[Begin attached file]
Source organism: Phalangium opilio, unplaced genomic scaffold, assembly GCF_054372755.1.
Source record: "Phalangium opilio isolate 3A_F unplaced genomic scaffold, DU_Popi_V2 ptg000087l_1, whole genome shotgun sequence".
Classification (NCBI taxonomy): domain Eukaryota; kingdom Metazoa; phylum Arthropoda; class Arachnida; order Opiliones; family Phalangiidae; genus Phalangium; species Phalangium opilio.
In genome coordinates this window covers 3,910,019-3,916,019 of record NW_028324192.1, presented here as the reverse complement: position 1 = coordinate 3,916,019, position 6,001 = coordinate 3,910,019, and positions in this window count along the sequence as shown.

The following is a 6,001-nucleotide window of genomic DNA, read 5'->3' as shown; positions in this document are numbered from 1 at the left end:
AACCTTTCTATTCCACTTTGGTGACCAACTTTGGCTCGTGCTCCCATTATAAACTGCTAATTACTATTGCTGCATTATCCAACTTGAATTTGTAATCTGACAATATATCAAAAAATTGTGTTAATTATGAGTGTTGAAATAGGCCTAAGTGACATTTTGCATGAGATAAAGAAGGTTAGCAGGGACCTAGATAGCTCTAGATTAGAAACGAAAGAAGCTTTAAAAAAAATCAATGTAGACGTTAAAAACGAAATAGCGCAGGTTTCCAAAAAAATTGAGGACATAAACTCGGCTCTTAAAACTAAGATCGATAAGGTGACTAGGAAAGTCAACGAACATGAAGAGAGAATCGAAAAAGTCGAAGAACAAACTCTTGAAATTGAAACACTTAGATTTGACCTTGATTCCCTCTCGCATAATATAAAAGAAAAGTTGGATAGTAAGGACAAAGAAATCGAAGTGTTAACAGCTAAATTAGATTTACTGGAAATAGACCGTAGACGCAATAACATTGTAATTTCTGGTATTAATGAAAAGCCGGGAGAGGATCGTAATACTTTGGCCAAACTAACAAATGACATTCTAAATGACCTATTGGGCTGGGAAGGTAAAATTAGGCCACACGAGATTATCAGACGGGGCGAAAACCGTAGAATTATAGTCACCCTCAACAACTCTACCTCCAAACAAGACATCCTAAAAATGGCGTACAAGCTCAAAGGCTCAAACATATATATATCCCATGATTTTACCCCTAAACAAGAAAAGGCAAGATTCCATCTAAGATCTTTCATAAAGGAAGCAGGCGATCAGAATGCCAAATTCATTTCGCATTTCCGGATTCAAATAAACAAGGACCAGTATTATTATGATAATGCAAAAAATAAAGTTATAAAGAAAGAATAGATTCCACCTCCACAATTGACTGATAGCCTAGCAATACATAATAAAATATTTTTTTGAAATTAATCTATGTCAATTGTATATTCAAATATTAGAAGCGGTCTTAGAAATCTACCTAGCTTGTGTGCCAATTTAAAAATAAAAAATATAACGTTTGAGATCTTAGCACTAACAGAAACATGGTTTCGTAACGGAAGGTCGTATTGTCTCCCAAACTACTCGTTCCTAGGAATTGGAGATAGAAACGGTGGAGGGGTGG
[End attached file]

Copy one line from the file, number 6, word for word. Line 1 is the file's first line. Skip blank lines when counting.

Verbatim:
AACCTTTCTATTCCACTTTGGTGACCAACTTTGGCTCGTGCTCCCATTATAAACTGCTAATTACTATTGCTGCATTATCCAACTTGAATTTGTAATCTGACAATATATCAAAAAATTGTGTTAATTATGAGTGTTGAAATAGGCCTAAGTGACATTTTGCATGAGATAAAGAAGGTTAGCAGGGACCTAGATAGCTCTAGATTAGAAACGAAAGAAGCTTTAAAAAAAATCAATGTAGACGTTAAAAACGAAATAGCGCAGGTTTCCAAAAAAATTGAGGACATAAACTCGGCTCTTAAAACTAAGATCGATAAGGTGACTAGGAAAGTCAACGAACATGAAGAGAGAATCGAAAAAGTCGAAGAACAAACTCTTGAAATTGAAACACTTAGATTTGACCTTGATTCCCTCTCGCATAATATAAAAGAAAAGTTGGATAGTAAGGACAAAGAAATCGAAGTGTTAACAGCTAAATTAGATTTACTGGAAATAGACCGTAGACGCAATAACATTGTAATTTCTGGTATTAATGAAAAGCCGGGAGAGGATCGTAATACTTTGGCCAAACTAACAAATGACATTCTAAATGACCTATTGGGCTGGGAAGGTAAAATTAGGCCACACGAGATTATCAGACGGGGCGAAAACCGTAGAATTATAGTCACCCTCAACAACTCTACCTCCAAACAAGACATCCTAAAAATGGCGTACAAGCTCAAAGGCTCAAACATATATATATCCCATGATTTTACCCCTAAACAAGAAAAGGCAAGATTCCATCTAAGATCTTTCATAAAGGAAGCAGGCGATCAGAATGCCAAATTCATTTCGCATTTCCGGATTCAAATAAACAAGGACCAGTATTATTATGATAATGCAAAAAATAAAGTTATAAAGAAAGAATAGATTCCACCTCCACAATTGACTGATAGCCTAGCAATACATAATAAAATATTTTTTTGAAATTAATCTATGTCAATTGTATATTCAAATATTAGAAGCGGTCTTAGAAATCTACCTAGCTTGTGTGCCAATTTAAAAATAAAAAATATAACGTTTGAGATCTTAGCACTAACAGAAACATGGTTTCGTAACGGAAGGTCGTATTGTCTCCCAAACTACTCGTTCCTAGGAATTGGAGATAGAAACGGTGGAGGGGTGG